Tuesday, September 13, 2011

CANON OF FILM: CRIMES AND MISDEMEANORS

CRIMES AND MISDEMEANORS (1989)

Director/Screenwriter: Woody Allen


Part dark tragedy, part dark comedy, or is it all comedy? It’s certainly all dark. Considered by almost everybody as one of Woody Allen’s very best films (although I’m not sure Woody would agree), “Crimes and Misdemeanors,” wasn’t his first dramatic film, that was the Bergman-esque “Interiors,” and it certainly wasn’t his last comedy, yet it clearly represents the moment in Allen’s career when he started to abandon comedy in favor of drama and tragedy. Well, maybe “abandon,” is the wrong word, but he certainly began to lose interest. (One of his recent comedies, “Whatever Works,” was taken from an old script he wrote in the seventies.) The dramatic part of the movie involves a beloved ophthalmologist Judah (Martin Landau). He’s rich, lives in the Hamptons, his family loves him, his wife loves him, and he’s beloved in the community. He had an affair with a stewardess however (Angelica Huston) and while he’s tried to break it off, she’s started trying to call him and send letters to his wife, and threatening to talk about some minor embezzlements he was involved in. It would devastate his wife if she found out. He talks to his brother (Jerry Orbach) who has some mob connections and has her killed, but he is now filled with guilt. He confesses to one of his patients, a rabbi whose going blind (Sam Waterston), sometimes he’s really confessing, sometimes he imagines him, trying to justify his position and deal with his guilt. The comedic portion involves Cliff (Allen) a documentarian of films featuring the meanderings of a well-regarded philosophy professor. He is set up with a gig to shoot a PBS special about his brother-in-law, a famous network sitcom producer (Alan Alda). Cliff hates Lester because he’s a pompous, arrogant successful producer who records any random idea for TV shows he has into a handheld tape recorder when he’s not womanizing, and considers him evil incarcerated. It’s not that he’s wrong, but he’s also jealous, and despite his behavior, Lester is actually talented. While filming, Cliff develops a crush on one of the PBS producers (Mia Farrow). She’s closer to his ideological match than his wife (Joanna Gleason), but he’s too loyal to leave her or even try, despite a year of neither having sex with each other. The lower-class character struggles with his inner self and discusses his romantic problems with his niece, who he takes to see old movies, while the upper class discuss murder and religion over old memories of Passover Seders, that in truly Allen fashion, Judah can interject his own thoughts into his own memories. At the end of the movie, all the particulars come together for a wedding, and in one of the greatest conversations in film history, Cliff and Judah sit down away from the primary party, that not only gives us a surprising and brilliant ending that challenges the conventions of film while dissecting ideological differences between film and reality, and murder. To go back to Bergman for a second, I recently dived headlong into his so-called “Absence of God” trilogy where in one film God is prevalent but motionless (“Through a Glass Darkly”), in another he’s doubted (“Winter Light”) and finally in the third, he’s absent (“The Silence”). In a strange way, “Crimes and Misdemeanors”, feels like Allen’s version of all three. There’s two God characters in the film, one’s a Rabbi who going blind, and the other a philosophy professor in one of Cliff’s film whose expositions talk about the greatness of life. His demise is more tragic, and strangely more comical. Allen has said that he regrets even adding the comic storyline to the film, saying now, he only would’ve told the dramatic story. (Some could argue with his recent masterpiece “Match Point,” he did). Normally, I’m not in favor of duality of man either, Kubrick exception, but in this case, we get the two sides of Allen’s persona combating to see how the rest of his career will eventually play out. He’ll still do a comedy, and he’ll still do a drama, and occasionally, he’ll even combine them like his underrated masterpiece “Melinda and Melinda,” but we rarely get the sense anymore that he loves comedy, and that his more darker more cynical and/or ironic view of the world is more prevalent. (His recent “Midnight in Paris,” though might be a sign that he’s turning back to comedy.)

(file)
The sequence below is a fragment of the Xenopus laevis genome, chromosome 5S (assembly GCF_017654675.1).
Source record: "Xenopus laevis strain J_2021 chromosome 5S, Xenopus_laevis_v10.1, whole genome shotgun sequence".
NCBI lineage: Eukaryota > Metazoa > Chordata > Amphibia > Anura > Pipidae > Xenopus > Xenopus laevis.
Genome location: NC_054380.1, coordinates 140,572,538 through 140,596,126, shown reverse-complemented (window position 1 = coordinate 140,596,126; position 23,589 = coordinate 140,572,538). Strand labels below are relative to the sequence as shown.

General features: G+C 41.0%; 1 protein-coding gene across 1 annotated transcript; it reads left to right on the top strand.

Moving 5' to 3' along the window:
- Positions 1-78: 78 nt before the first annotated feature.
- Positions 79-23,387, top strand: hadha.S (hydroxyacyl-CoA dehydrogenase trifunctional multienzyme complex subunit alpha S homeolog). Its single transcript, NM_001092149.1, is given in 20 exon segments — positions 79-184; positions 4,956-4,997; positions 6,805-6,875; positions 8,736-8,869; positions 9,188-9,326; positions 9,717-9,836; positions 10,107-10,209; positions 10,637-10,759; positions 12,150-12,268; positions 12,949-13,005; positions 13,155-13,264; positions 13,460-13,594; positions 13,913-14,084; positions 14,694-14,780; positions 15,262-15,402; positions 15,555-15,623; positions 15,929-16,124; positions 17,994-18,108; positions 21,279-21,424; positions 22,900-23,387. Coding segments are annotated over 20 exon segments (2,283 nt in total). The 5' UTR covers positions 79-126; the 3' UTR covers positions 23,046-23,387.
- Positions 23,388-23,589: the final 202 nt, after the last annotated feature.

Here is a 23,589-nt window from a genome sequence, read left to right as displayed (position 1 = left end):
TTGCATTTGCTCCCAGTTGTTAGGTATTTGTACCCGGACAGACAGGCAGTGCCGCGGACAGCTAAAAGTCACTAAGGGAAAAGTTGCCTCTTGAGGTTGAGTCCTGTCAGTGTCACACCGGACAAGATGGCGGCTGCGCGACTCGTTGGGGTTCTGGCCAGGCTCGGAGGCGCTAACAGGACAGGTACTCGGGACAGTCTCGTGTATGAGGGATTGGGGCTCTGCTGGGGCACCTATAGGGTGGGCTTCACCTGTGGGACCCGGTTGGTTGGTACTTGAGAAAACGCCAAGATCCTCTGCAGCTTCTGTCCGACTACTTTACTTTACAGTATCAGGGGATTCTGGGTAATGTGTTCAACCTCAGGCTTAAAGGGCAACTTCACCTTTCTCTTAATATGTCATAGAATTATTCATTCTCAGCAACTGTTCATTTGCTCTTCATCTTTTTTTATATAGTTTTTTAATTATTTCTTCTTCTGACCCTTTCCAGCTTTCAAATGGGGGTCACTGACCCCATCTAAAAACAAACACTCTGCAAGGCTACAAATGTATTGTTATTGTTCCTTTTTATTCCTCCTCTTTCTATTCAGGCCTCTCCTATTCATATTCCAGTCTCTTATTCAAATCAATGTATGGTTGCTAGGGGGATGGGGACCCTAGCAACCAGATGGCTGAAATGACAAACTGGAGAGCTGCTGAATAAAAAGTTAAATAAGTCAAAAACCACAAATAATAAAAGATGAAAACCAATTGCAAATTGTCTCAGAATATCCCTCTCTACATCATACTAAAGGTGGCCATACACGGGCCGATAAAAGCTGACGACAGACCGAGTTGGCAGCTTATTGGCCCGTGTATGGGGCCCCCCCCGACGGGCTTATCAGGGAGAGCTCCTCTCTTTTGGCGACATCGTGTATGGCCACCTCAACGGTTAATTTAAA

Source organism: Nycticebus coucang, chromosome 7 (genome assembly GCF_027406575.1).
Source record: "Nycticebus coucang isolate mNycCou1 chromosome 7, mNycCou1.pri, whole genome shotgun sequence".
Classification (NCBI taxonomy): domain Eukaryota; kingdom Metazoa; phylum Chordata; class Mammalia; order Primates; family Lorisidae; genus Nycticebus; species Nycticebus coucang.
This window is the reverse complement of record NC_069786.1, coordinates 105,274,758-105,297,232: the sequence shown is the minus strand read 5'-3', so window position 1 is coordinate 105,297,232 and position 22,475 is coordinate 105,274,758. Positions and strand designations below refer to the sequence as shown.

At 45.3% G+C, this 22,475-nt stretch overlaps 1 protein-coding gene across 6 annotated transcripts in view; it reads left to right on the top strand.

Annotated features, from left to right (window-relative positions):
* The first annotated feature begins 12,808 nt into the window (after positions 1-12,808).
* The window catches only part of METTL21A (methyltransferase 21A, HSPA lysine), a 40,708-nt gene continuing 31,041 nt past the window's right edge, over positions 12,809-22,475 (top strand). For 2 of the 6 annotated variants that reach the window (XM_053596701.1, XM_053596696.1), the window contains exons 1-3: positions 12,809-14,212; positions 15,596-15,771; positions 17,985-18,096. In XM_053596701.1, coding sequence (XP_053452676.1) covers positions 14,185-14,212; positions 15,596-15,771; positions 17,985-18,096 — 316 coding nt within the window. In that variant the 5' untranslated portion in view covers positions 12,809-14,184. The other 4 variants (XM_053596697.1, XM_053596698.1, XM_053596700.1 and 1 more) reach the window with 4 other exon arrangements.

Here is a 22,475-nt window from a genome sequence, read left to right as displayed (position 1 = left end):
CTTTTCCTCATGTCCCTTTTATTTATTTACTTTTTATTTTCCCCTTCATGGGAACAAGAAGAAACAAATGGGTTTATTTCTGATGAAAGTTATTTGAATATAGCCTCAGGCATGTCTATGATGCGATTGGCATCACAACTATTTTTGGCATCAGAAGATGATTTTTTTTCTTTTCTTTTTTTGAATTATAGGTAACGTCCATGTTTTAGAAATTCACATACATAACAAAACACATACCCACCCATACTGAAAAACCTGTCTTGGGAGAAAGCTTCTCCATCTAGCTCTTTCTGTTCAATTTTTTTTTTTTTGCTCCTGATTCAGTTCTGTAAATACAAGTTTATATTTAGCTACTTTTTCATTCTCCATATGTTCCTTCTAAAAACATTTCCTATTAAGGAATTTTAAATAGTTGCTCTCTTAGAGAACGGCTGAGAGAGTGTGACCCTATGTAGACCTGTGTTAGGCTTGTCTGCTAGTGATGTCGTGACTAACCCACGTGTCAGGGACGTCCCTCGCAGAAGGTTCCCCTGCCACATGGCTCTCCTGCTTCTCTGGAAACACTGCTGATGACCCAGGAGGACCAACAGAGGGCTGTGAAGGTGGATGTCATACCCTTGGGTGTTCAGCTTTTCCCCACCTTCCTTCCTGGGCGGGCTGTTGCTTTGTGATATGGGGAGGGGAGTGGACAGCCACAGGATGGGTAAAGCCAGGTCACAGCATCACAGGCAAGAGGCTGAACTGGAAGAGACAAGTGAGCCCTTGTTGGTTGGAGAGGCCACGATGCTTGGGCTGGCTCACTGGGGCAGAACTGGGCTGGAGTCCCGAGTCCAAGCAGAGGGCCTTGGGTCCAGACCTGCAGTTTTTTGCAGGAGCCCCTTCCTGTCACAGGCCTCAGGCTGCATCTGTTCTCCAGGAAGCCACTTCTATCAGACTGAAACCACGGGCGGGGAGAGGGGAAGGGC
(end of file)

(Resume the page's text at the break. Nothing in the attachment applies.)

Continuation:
“…My murder story has a very strange twist…let’s say there’s this man whose very successful, he has everything....and after the awful deed is done, he finds that he’s plagued by deep-rooted guilt, little sparks of his religious background,  which he’d rejected are suddenly stirred up. He hears his father’s voice. He imagines that God is watching his every move. Suddenly, it’s not an empty universe at all but a just and moral one, and he’s violated it. Now he’s panic-stricken. He’s on the verge of a mental collapse, an inch away from confessing the whole thing to the police, and then…” the rest of that monologue and conversation is what makes Woody Allen one of the great screenwriters of all-time. Only he could combine cynical realism with poetic irony so perfectly. It could also explain why Woody Allen’s best recent films retain that dark view of society, but I think it’s just one more side of his persona.
Post a Comment